God’s gifts are unexpected, but they are so vast that they require a response. Do we give up our self-centered attitudes and everything else for the Good News of the gospel? That’s a question that will take a lifetime to answer and is easier said than done.

Sometimes we don’t know what to do with the section of God’s Kingdom that we’ve been given. Even right now, we are in flux – we don’t know what the future holds for the church. But even in that unknowing, we have an advocate – the Holy Spirit – that helps us in our weakness and intercedes for us with sighs too deep for words. As Paul says in today’s reading from his letter to the Romans, “We know that all things work together for good for those who love God, who are called according to his purpose.” It might not look like what we think it should look like, but God knows better.

We must trust God. The God that uses what others think is unusable. The God that calls us to love others with reckless abandon. The God that sees in us what others cannot see. By living this way, we become of what the Kingdom of Heaven is made.

 

— The Rev. Danáe Ashley is an Episcopal priest serving in the Diocese of Olympia. She is also becoming a licensed marriage and family therapist.

6 Pentecost, Proper 11 (A) – 2014

Groaning: The soundtrack of creation

July 20, 2014

Genesis 28:10-19a and Psalm 139: 1-11, 22-23 (or Wisdom of Solomon 12:13, 16-19 or Isaiah 44:6-8 and Psalm 86:11-17); Romans 8:12-25; Matthew 13:24-30, 36-43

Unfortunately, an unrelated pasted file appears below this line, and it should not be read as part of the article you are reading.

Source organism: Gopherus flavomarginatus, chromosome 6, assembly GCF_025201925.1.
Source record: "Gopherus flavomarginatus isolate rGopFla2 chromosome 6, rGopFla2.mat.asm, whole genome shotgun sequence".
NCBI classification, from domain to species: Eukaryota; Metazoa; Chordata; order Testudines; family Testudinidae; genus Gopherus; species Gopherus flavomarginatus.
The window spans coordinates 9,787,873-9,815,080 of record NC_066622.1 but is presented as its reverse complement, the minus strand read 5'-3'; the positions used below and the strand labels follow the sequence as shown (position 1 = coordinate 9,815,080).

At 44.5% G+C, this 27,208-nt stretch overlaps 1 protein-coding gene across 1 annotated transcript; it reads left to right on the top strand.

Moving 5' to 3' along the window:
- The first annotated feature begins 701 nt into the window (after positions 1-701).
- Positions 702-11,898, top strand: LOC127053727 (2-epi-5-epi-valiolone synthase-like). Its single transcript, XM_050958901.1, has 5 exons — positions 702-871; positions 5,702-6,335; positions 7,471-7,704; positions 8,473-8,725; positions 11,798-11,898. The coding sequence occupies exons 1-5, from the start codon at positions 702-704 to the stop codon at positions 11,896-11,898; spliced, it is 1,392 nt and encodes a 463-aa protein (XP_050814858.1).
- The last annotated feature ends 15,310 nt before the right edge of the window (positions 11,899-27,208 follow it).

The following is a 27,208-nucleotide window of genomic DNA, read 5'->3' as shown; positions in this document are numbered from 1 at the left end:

If you go into any gym and find the section where people are pumping iron, you will hear a lot of grunting and groaning. Weightlifters often groan. They groan as they strain to push weights off of their chests, or over their heads, or pull and heave them off the floor.

Engines straining also groan. If you strap a heavy trailer to a pickup truck and point it uphill, you will hear the engine groan. Gears push against gears, the engine revs, and the truck groans as it strains forward.

This is the sound of creation. Groaning is the sound of creation. As St. Paul tells us in his letter to the Romans, “We know that the whole creation has been groaning in labor pains until now.”

This is a vivid image. Perhaps it isn’t such a fantastic metaphor for women who have actually experienced labor pains, but it reminds us of the difficult work of creation. That work can be hard. That work can be groan-inducing.

Groaning happens in a gap – a gap between what we are trying to do and what we hope to do. Groaning reminds us that the time spent in the gap between what is and what could be is a place of hard work.

Our readings from the New Testament today are about living in this gap. We hear about the gap between creation as God intends and wills it, and where we are now. Paul describes how to, somehow, live in optimism and hope in a world that so often doesn’t fulfill what God has promised to us. He calls this life in the Spirit. Paul’s whole ministry, in a way, was driven to close this gap.

Paul felt that he had seen the fulfillment of creation in Jesus, he knew that fulfillment was within reach. He also knew the communities he preached to still lived with injustice, war, poverty and suffering. He knows both the glory that is to come and the very present sufferings of the present time.

He exhorts the Christians in Rome to live in the Spirit, because he also sees the glory that is just beyond the gap. A life in the Spirit is a life characterized by the confidence that through Christ we have been freed from all the things that can increase our suffering. A life in the Spirit is a life lived free of hatred and violence, and instead filled with joy and reconciliation. A life in the Spirit is a way to live in the gap between what is and what shall be, in joyful exertion, not in desperation.